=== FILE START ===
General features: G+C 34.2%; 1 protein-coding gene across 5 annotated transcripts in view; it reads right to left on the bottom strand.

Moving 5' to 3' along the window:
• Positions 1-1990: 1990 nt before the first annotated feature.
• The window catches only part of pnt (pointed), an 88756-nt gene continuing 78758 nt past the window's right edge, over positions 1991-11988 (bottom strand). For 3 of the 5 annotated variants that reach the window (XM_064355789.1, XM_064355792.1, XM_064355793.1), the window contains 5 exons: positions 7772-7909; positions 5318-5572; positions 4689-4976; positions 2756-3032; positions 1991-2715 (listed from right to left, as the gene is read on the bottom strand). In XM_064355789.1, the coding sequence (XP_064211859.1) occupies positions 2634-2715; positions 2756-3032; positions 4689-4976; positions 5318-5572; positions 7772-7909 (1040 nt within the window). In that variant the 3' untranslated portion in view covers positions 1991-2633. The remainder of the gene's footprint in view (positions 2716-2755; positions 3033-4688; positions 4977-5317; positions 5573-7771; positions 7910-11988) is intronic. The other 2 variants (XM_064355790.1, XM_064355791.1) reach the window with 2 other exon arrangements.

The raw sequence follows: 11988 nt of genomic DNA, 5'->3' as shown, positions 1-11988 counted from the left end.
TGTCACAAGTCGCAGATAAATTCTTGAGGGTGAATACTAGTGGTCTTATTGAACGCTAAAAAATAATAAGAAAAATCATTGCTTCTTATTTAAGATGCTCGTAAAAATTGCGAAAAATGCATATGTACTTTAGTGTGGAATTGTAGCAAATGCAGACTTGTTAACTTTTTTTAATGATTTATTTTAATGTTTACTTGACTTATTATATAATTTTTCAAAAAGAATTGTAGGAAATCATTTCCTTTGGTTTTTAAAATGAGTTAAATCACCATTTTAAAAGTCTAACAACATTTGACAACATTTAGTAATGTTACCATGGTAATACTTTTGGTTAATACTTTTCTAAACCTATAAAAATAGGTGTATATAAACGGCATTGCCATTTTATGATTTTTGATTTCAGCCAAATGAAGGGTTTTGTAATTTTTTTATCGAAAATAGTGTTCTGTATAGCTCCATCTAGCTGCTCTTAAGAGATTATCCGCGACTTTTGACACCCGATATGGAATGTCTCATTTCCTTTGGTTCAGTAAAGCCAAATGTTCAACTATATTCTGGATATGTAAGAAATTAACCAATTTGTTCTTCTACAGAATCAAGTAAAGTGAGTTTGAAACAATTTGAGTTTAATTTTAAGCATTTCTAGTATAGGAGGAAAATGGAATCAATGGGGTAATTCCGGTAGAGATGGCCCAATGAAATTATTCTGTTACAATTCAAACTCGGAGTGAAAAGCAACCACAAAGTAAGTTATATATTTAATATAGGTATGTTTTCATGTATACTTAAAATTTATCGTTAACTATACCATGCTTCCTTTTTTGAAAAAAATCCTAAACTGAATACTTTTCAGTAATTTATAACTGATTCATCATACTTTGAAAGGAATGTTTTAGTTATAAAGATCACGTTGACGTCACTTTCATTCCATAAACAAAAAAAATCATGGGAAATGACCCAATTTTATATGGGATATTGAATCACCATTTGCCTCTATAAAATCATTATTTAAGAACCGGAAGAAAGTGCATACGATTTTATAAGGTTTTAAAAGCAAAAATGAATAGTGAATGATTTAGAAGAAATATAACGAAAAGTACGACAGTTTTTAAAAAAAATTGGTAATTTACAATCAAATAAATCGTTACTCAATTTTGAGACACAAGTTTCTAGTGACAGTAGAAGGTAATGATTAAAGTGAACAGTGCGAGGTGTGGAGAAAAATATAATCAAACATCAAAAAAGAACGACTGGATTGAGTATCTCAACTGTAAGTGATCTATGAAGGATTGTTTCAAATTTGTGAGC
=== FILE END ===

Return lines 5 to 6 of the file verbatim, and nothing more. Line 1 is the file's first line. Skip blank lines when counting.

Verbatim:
The raw sequence follows: 11988 nt of genomic DNA, 5'->3' as shown, positions 1-11988 counted from the left end.
TGTCACAAGTCGCAGATAAATTCTTGAGGGTGAATACTAGTGGTCTTATTGAACGCTAAAAAATAATAAGAAAAATCATTGCTTCTTATTTAAGATGCTCGTAAAAATTGCGAAAAATGCATATGTACTTTAGTGTGGAATTGTAGCAAATGCAGACTTGTTAACTTTTTTTAATGATTTATTTTAATGTTTACTTGACTTATTATATAATTTTTCAAAAAGAATTGTAGGAAATCATTTCCTTTGGTTTTTAAAATGAGTTAAATCACCATTTTAAAAGTCTAACAACATTTGACAACATTTAGTAATGTTACCATGGTAATACTTTTGGTTAATACTTTTCTAAACCTATAAAAATAGGTGTATATAAACGGCATTGCCATTTTATGATTTTTGATTTCAGCCAAATGAAGGGTTTTGTAATTTTTTTATCGAAAATAGTGTTCTGTATAGCTCCATCTAGCTGCTCTTAAGAGATTATCCGCGACTTTTGACACCCGATATGGAATGTCTCATTTCCTTTGGTTCAGTAAAGCCAAATGTTCAACTATATTCTGGATATGTAAGAAATTAACCAATTTGTTCTTCTACAGAATCAAGTAAAGTGAGTTTGAAACAATTTGAGTTTAATTTTAAGCATTTCTAGTATAGGAGGAAAATGGAATCAATGGGGTAATTCCGGTAGAGATGGCCCAATGAAATTATTCTGTTACAATTCAAACTCGGAGTGAAAAGCAACCACAAAGTAAGTTATATATTTAATATAGGTATGTTTTCATGTATACTTAAAATTTATCGTTAACTATACCATGCTTCCTTTTTTGAAAAAAATCCTAAACTGAATACTTTTCAGTAATTTATAACTGATTCATCATACTTTGAAAGGAATGTTTTAGTTATAAAGATCACGTTGACGTCACTTTCATTCCATAAACAAAAAAAATCATGGGAAATGACCCAATTTTATATGGGATATTGAATCACCATTTGCCTCTATAAAATCATTATTTAAGAACCGGAAGAAAGTGCATACGATTTTATAAGGTTTTAAAAGCAAAAATGAATAGTGAATGATTTAGAAGAAATATAACGAAAAGTACGACAGTTTTTAAAAAAAATTGGTAATTTACAATCAAATAAATCGTTACTCAATTTTGAGACACAAGTTTCTAGTGACAGTAGAAGGTAATGATTAAAGTGAACAGTGCGAGGTGTGGAGAAAAATATAATCAAACATCAAAAAAGAACGACTGGATTGAGTATCTCAACTGTAAGTGATCTATGAAGGATTGTTTCAAATTTGTGAGC